The Associated Press
A federal judge on Friday ordered the state of Washington to fix culverts that block salmon from reaching their habitat, setting a timeline and pressuring officials to find the money needed to do the job.
U.S. District Court Judge Ricardo S. Martinez’s ruling was the result of a decades-old legal battle tied to treaties dating back to the mid-1800s. Tribes have said the state has blocked salmon passage and contributed to the decline of fish harvests.
Under the ruling, the state must first fix culverts on recreational lands by fall 2016. The state would have 17 years to provide fish passage through Transportation Department culverts.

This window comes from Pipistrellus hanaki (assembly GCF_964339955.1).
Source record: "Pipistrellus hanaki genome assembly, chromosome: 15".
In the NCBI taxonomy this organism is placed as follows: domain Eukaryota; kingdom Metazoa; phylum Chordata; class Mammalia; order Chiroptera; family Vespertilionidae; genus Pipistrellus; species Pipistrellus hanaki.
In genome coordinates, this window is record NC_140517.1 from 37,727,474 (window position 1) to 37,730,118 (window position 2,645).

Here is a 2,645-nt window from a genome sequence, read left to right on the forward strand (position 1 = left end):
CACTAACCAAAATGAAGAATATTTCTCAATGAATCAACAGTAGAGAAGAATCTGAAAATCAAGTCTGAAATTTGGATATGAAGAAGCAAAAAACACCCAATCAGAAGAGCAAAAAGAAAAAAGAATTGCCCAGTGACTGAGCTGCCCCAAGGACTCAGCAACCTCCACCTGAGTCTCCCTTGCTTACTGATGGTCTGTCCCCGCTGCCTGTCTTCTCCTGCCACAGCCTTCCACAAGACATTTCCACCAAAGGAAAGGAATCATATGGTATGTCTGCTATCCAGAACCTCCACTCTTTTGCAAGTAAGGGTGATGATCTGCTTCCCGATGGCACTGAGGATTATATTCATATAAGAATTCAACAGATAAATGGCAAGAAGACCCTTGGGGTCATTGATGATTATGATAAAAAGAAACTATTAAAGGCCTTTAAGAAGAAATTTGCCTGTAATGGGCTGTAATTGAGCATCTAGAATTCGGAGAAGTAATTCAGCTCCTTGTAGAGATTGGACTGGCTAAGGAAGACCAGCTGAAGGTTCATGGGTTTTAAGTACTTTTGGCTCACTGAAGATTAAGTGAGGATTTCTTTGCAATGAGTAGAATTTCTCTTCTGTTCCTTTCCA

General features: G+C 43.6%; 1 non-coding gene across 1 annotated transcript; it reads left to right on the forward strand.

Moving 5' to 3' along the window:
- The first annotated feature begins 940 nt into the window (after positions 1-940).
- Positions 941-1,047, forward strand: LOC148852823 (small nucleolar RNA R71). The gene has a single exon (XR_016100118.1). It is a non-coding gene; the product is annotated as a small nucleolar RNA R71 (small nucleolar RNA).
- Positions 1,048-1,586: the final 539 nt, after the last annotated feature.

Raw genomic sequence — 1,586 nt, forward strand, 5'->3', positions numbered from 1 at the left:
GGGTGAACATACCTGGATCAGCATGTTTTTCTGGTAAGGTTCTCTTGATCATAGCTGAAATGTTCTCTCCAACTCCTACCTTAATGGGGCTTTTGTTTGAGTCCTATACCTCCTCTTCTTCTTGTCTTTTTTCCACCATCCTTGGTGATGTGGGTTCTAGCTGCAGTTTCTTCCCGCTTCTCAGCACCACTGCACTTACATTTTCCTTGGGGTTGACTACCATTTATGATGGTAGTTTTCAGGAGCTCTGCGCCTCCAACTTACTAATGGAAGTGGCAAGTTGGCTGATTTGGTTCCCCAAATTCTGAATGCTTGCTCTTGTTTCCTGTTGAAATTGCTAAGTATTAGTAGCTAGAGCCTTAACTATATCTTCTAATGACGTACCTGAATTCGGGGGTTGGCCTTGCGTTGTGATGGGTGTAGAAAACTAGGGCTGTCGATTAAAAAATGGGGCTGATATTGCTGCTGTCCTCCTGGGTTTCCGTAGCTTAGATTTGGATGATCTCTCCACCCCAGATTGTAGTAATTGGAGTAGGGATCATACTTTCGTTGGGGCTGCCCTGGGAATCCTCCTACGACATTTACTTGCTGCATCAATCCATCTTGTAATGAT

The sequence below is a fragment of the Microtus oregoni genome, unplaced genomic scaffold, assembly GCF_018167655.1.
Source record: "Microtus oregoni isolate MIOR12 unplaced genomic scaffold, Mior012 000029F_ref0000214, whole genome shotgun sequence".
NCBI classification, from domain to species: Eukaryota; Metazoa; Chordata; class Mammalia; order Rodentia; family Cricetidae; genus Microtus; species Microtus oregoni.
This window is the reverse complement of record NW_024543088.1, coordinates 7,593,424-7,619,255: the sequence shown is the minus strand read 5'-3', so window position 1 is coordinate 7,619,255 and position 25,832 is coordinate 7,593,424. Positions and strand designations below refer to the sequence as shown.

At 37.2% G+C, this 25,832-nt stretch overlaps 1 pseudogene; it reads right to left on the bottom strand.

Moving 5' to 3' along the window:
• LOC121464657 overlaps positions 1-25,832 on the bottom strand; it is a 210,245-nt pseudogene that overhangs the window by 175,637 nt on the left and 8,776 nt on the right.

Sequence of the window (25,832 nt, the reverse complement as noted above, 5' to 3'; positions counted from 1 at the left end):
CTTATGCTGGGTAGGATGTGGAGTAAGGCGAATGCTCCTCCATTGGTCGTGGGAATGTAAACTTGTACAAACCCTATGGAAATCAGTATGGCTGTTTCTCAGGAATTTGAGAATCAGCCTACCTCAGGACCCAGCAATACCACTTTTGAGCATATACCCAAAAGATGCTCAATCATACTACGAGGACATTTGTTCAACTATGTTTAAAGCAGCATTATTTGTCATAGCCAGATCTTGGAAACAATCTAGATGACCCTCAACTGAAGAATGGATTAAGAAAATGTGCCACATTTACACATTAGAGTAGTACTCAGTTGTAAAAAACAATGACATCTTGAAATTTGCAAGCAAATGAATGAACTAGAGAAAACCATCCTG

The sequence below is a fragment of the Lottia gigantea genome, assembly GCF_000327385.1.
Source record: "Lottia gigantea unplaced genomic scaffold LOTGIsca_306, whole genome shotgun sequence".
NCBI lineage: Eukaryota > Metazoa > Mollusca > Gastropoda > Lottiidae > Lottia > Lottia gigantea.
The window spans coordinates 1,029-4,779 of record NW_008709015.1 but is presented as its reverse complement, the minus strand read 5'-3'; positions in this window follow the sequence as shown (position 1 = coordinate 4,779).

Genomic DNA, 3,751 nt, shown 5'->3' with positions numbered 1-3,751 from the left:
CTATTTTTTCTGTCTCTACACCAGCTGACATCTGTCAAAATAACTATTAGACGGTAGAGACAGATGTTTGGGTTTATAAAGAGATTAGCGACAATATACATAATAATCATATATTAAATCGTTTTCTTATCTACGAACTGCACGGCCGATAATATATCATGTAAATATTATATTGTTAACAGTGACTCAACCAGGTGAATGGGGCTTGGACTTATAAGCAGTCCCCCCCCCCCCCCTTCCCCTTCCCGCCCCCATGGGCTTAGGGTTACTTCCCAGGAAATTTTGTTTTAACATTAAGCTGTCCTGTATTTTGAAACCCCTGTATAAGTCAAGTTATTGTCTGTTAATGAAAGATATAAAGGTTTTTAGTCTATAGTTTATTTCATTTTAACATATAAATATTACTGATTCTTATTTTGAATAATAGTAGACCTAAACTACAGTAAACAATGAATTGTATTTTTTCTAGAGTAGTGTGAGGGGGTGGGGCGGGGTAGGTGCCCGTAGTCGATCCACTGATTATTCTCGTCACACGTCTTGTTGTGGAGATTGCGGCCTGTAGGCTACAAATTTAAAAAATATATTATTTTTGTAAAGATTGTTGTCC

Martinez said in his decision that the tribes have been harmed economically, socially, educationally and culturally because of reduced salmon harvests caused by state barriers that prevent fish passage.
“This injury is ongoing, as efforts by the State to correct the barrier culverts have been insufficient,” Martinez wrote in his ruling. “Despite past state action, a great many barrier culverts still exist, large stretches of potential salmon habitat remain empty of fish, and harvests are still diminished.”
State Attorney General spokeswoman Janelle Guthrie said the state was determining its next step, which may include appealing the decision to the 9th U.S. Circuit Court of Appeals.